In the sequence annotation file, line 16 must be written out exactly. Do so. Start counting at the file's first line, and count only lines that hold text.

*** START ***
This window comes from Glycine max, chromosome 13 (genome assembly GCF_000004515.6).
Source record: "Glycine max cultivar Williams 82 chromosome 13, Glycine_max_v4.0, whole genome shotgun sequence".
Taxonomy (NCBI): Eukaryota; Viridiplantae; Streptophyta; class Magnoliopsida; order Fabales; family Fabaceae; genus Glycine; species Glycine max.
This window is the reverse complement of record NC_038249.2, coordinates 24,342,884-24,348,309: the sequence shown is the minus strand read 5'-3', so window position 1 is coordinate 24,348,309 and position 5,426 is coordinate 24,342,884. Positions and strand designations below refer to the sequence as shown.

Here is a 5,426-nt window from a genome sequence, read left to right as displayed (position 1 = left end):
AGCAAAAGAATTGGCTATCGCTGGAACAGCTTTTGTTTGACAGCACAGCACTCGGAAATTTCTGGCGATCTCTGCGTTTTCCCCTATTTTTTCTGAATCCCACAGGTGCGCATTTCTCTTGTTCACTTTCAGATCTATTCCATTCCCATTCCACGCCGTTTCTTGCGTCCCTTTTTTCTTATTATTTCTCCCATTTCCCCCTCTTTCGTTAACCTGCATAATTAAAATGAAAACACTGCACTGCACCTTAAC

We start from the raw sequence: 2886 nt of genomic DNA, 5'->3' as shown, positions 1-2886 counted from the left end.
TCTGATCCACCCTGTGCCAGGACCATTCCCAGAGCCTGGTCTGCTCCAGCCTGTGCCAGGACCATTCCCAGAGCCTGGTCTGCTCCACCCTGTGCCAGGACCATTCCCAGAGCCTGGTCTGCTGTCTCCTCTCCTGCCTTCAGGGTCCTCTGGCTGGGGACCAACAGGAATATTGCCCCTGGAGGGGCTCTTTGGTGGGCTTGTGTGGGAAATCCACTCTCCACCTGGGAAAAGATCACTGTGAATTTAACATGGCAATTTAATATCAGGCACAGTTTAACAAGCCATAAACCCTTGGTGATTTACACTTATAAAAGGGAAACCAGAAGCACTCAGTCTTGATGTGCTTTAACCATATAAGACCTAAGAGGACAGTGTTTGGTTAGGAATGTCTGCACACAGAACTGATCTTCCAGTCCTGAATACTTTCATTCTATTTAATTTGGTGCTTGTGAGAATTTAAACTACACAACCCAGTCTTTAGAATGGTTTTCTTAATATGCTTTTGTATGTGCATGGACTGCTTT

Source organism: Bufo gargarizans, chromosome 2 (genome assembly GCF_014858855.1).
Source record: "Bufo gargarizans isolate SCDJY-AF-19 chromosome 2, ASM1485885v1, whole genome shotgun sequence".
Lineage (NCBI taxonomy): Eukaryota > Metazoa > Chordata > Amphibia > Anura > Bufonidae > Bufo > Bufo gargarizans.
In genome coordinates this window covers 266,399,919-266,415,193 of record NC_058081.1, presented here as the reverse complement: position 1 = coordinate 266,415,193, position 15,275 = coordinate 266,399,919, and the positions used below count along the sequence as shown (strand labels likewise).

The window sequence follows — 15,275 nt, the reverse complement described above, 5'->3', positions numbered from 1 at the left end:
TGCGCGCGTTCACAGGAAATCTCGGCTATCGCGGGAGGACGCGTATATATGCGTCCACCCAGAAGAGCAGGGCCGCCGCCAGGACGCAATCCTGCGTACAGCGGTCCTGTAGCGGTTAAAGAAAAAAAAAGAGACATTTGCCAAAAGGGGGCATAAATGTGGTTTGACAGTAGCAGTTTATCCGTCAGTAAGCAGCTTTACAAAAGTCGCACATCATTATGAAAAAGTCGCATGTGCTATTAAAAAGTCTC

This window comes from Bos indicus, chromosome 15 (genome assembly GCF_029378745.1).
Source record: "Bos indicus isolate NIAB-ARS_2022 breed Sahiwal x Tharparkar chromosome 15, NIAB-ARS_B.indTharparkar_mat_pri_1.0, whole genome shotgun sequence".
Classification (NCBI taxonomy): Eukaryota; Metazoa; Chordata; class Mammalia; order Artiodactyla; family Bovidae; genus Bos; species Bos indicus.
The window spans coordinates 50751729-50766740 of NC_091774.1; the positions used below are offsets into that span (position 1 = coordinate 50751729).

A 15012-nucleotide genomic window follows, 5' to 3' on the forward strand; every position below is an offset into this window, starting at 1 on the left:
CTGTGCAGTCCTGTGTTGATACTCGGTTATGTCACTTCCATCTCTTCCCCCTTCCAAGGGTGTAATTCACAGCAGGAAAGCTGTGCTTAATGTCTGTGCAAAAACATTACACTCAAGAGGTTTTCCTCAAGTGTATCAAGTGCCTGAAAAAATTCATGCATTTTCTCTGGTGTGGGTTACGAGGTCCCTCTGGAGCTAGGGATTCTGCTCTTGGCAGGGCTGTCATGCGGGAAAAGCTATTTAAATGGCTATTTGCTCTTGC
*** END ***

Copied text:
Source record: "Bos indicus isolate NIAB-ARS_2022 breed Sahiwal x Tharparkar chromosome 15, NIAB-ARS_B.indTharparkar_mat_pri_1.0, whole genome shotgun sequence".